By: E&P Staff
Karen DeYoung, associate editor at The Washington Post, may have the misfortune of emerging with an important new book at the same time as her much-higher-profile colleague Bob Woodward. But in an excerpt published today in the Post, DeYoung reveals that contrary to what was said at the time, Colin Powell did not willingly give up his post as Secretary of State two years ago, he was asked to exit.
The book, “Soldier: The Life of Colin Powell,” will be published October 10 by Knopf.
The excerpt in the Post today opens with the following.
On Wednesday, November 10, 2004, eight days after the president he served was elected to a second term, Secretary of State Colin Powell received a telephone call from the White House at his State Department office. The caller was not President Bush but Chief of Staff Andrew Card, and he got right to the point.
“The president would like to make a change,” Card said, using a time-honored formulation that avoided the words “resign” or “fire.” He noted briskly that there had been some discussion of having Powell remain until after Iraqi elections scheduled for the end of January, but that the president had decided to take care of all Cabinet changes sooner rather than later. Bush wanted Powell’s resignation letter dated two days hence, on Friday, November 12, Card said, although the White House expected him to stay at the State Department until his successor was confirmed by the Senate.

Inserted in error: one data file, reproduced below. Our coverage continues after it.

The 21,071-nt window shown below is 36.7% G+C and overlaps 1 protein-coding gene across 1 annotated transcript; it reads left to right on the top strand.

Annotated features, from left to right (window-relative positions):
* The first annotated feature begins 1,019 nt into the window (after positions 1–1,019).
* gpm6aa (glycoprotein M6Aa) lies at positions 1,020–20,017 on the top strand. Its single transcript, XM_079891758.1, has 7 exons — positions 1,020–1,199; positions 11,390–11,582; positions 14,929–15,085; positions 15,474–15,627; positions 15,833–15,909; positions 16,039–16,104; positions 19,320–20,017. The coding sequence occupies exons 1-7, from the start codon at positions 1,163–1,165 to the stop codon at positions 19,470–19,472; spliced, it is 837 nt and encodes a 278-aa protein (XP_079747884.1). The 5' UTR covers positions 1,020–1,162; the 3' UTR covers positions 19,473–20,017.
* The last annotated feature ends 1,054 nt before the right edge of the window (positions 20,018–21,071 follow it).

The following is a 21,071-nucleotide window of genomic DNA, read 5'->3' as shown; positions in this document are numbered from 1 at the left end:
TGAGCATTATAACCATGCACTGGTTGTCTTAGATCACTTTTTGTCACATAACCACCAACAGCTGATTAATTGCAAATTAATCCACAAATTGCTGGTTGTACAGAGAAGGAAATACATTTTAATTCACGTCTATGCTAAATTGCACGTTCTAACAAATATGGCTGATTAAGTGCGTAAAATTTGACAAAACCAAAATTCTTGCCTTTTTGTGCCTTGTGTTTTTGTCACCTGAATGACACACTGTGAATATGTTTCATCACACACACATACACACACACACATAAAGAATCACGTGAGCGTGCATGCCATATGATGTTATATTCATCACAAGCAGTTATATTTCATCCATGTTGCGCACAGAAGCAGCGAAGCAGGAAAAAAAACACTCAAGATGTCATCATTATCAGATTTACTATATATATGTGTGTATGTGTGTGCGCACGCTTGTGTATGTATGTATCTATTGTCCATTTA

After four long years, Powell had anticipated the end of his service and sometimes even longed for it. He had never directly told the president but thought he had made clear to him during the summer of 2004 that he did not intend to stay into a second term.
There had been public speculation as the election drew near that the president might ask the secretary of state to reenlist, at least temporarily. Powell was still the most popular member of Bush’s team, far more popular with the public than the president himself. Senior Powell aides were convinced that the secretary anticipated an invitation to stay, and they were equally certain that he intended to accept. The approaching elections in Iraq, hints of progress in the Israeli-Palestinian peace process and the rumored departure of Defense Secretary Donald Rumsfeld, a principal Powell nemesis, made the next six months look like a rare period of promise for diplomacy.
The president himself made no contact with Powell after Card’s call. For two days, the only person at the State Department Powell told about it was his deputy and friend of decades, Richard Armitage. Powell dropped off his resignation letter, as instructed, after typing it himself on his home computer.